RTDs are just one method of measuring temperature. They are particularly useful when temperatures need to be accurately measured and recorded but aren’t expected to change very quickly.
Resistance Temperature Detector (RTD) Uses in Industry
RTDs are excellent at making accurate temperature measurements, provided the temperature does not change very rapidly. They are rugged and have a long service life.
These factors make RTDs fit for continuous process monitoring. Continuous reactors, distillation columns, and heat exchangers use RTDs for statistical process control (SPC) purposes. The data can be used to track slowly rising temperatures inside a reactor, creep conditions inside steam pipes, and so on.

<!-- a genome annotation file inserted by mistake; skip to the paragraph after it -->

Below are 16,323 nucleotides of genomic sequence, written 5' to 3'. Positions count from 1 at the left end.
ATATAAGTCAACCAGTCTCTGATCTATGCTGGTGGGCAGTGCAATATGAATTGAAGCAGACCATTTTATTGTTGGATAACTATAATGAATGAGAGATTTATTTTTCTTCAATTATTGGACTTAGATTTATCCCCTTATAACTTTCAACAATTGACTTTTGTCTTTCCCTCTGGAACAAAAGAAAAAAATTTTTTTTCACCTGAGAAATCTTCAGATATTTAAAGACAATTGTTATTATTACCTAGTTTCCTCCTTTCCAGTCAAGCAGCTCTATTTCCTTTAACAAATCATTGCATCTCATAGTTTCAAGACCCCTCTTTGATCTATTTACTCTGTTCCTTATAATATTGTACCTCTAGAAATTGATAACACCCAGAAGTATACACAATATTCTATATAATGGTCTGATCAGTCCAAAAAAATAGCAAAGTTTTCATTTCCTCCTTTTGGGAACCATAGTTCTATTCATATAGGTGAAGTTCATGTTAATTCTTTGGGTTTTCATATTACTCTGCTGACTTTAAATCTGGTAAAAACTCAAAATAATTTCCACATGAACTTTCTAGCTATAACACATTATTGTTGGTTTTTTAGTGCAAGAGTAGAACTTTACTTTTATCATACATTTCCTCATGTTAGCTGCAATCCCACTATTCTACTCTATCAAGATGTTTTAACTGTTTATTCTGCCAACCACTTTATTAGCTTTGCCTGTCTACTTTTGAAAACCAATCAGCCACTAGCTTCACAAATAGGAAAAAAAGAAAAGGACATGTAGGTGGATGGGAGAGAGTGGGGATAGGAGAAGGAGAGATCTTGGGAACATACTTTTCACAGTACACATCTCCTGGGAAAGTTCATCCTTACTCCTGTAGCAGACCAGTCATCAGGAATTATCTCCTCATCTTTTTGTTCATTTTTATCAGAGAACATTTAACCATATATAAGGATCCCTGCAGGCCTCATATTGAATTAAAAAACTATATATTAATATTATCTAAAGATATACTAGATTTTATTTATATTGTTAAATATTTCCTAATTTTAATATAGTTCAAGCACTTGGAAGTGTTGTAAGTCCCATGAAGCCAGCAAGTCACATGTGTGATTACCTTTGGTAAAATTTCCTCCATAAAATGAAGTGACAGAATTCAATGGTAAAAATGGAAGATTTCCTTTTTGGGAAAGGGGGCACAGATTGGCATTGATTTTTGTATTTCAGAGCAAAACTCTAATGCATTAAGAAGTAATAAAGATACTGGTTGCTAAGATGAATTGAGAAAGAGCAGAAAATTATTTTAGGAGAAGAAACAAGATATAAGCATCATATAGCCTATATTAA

The RTD is not suitable for reactions that can run away rapidly, or in tight control loops that control these types of reactions. Due to the slow response time, they should not be used where a runaway reaction could occur and quickly spiral out of control.
Besides this limitation, RTDs have been used successfully in a number of industries. For example, the food and beverage manufacturing industries can use RTDs to carefully monitor refrigeration systems and heating systems. Safety and legal considerations require detailed records of food processing so that contaminated products can be prevented, and if they hit market, be recalled quickly. RTDs, with their accurate, reliable, and maintenance-free service are often used to take temperature measurements in these environments. Because the temperature of a large refrigeration system does not change rapidly, they are suitable for this type of record-keeping and control.
What industry have you seen RTDs used in? What are some advantages and limitations you’ve seen?